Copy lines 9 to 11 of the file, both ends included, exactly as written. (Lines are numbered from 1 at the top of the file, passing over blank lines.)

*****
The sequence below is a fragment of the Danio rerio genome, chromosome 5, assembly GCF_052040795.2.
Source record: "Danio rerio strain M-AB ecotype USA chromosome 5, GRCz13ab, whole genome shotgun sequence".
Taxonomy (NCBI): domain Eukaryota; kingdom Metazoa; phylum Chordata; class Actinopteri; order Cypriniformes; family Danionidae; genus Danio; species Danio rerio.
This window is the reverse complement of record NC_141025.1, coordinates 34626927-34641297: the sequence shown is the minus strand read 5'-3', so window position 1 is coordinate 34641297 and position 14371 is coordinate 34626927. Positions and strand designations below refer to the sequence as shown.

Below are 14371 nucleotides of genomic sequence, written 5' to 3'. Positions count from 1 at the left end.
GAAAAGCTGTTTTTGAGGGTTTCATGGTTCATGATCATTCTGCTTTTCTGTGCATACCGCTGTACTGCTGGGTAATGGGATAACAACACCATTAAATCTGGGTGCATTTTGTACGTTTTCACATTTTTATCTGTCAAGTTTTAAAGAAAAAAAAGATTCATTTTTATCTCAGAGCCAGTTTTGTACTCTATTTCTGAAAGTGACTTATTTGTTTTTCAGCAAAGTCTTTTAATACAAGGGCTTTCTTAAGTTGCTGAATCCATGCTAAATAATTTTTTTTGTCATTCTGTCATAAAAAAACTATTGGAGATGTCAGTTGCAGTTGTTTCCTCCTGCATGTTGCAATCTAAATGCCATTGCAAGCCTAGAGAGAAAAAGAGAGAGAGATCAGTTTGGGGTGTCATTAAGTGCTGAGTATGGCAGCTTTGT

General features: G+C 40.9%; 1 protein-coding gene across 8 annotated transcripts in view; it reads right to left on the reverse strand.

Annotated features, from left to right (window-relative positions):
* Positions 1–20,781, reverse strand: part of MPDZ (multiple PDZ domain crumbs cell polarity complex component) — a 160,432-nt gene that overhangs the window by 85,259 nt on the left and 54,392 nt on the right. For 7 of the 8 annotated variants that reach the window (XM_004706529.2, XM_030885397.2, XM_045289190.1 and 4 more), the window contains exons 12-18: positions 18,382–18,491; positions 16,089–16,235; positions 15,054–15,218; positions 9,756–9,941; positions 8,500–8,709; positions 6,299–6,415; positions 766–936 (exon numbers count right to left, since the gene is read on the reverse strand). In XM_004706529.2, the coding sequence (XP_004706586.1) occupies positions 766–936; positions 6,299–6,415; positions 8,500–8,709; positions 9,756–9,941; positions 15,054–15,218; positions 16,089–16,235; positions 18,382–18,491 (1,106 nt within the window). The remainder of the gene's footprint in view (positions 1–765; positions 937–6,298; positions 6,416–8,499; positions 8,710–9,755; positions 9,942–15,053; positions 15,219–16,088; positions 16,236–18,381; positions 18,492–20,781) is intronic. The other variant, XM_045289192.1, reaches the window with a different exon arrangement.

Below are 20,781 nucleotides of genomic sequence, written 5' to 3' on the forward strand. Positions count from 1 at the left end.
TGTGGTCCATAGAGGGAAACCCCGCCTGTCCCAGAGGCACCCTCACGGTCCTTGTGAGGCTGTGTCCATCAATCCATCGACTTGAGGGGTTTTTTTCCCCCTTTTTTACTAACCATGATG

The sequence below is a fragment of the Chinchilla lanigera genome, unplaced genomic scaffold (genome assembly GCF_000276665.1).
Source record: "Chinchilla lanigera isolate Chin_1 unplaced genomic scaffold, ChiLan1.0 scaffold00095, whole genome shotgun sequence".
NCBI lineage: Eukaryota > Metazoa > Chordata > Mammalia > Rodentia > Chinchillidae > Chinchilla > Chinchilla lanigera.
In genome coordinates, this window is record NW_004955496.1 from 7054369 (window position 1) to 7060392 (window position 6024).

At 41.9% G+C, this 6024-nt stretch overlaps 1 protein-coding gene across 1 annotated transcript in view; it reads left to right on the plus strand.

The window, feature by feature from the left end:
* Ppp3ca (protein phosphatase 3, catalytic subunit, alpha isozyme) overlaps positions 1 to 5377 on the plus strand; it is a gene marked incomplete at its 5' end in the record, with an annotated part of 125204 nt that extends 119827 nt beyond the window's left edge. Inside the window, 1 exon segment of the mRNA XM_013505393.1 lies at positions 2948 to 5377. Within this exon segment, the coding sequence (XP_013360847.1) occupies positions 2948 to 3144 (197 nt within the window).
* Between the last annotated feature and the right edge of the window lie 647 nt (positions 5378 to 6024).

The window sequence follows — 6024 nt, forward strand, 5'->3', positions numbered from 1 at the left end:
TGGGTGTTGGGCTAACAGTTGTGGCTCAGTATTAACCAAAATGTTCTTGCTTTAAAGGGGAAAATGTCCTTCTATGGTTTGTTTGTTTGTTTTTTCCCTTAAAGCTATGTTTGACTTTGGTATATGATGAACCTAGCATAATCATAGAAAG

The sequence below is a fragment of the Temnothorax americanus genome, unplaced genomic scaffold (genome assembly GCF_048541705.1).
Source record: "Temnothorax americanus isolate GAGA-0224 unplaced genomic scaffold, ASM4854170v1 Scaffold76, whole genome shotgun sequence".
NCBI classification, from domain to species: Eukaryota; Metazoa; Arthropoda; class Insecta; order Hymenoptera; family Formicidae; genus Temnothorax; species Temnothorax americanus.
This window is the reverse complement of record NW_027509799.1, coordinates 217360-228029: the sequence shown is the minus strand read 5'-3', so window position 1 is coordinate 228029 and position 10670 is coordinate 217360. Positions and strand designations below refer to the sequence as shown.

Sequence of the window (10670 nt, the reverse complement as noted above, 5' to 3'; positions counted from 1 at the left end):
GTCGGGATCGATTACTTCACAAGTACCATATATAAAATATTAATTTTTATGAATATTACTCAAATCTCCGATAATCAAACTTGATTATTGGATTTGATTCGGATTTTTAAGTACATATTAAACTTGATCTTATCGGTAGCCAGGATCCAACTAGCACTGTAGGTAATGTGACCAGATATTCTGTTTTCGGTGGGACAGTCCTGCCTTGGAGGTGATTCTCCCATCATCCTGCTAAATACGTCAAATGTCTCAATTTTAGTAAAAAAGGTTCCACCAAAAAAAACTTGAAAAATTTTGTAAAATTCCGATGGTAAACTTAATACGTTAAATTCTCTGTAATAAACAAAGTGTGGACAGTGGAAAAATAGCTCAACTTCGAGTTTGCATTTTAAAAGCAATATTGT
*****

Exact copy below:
* Positions 1–20,781, reverse strand: part of MPDZ (multiple PDZ domain crumbs cell polarity complex component) — a 160,432-nt gene that overhangs the window by 85,259 nt on the left and 54,392 nt on the right. For 7 of the 8 annotated variants that reach the window (XM_004706529.2, XM_030885397.2, XM_045289190.1 and 4 more), the window contains exons 12-18: positions 18,382–18,491; positions 16,089–16,235; positions 15,054–15,218; positions 9,756–9,941; positions 8,500–8,709; positions 6,299–6,415; positions 766–936 (exon numbers count right to left, since the gene is read on the reverse strand). In XM_004706529.2, the coding sequence (XP_004706586.1) occupies positions 766–936; positions 6,299–6,415; positions 8,500–8,709; positions 9,756–9,941; positions 15,054–15,218; positions 16,089–16,235; positions 18,382–18,491 (1,106 nt within the window). The remainder of the gene's footprint in view (positions 1–765; positions 937–6,298; positions 6,416–8,499; positions 8,710–9,755; positions 9,942–15,053; positions 15,219–16,088; positions 16,236–18,381; positions 18,492–20,781) is intronic. The other variant, XM_045289192.1, reaches the window with a different exon arrangement.

Below are 20,781 nucleotides of genomic sequence, written 5' to 3' on the forward strand. Positions count from 1 at the left end.
TGTGGTCCATAGAGGGAAACCCCGCCTGTCCCAGAGGCACCCTCACGGTCCTTGTGAGGCTGTGTCCATCAATCCATCGACTTGAGGGGTTTTTTTCCCCCTTTTTTACTAACCATGATG